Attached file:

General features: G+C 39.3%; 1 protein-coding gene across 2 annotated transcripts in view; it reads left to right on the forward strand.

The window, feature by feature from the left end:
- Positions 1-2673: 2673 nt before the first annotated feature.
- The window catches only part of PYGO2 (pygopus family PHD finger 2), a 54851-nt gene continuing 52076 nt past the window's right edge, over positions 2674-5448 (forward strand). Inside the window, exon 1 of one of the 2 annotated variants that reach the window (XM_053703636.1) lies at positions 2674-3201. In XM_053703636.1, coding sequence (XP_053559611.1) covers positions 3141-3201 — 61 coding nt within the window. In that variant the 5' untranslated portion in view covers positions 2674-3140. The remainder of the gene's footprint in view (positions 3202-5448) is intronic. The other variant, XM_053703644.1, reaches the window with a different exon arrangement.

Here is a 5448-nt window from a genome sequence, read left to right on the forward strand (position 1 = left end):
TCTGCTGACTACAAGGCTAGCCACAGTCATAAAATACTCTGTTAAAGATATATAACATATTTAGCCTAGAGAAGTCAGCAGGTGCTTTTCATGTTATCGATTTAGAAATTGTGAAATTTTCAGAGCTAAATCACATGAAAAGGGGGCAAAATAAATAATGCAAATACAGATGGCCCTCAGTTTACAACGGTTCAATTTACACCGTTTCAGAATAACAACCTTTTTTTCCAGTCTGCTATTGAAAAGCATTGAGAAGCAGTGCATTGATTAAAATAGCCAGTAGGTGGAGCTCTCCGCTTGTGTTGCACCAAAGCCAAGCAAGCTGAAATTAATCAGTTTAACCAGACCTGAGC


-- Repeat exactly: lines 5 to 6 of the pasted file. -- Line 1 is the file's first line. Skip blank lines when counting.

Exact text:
Here is a 5448-nt window from a genome sequence, read left to right on the forward strand (position 1 = left end):
TCTGCTGACTACAAGGCTAGCCACAGTCATAAAATACTCTGTTAAAGATATATAACATATTTAGCCTAGAGAAGTCAGCAGGTGCTTTTCATGTTATCGATTTAGAAATTGTGAAATTTTCAGAGCTAAATCACATGAAAAGGGGGCAAAATAAATAATGCAAATACAGATGGCCCTCAGTTTACAACGGTTCAATTTACACCGTTTCAGAATAACAACCTTTTTTTCCAGTCTGCTATTGAAAAGCATTGAGAAGCAGTGCATTGATTAAAATAGCCAGTAGGTGGAGCTCTCCGCTTGTGTTGCACCAAAGCCAAGCAAGCTGAAATTAATCAGTTTAACCAGACCTGAGC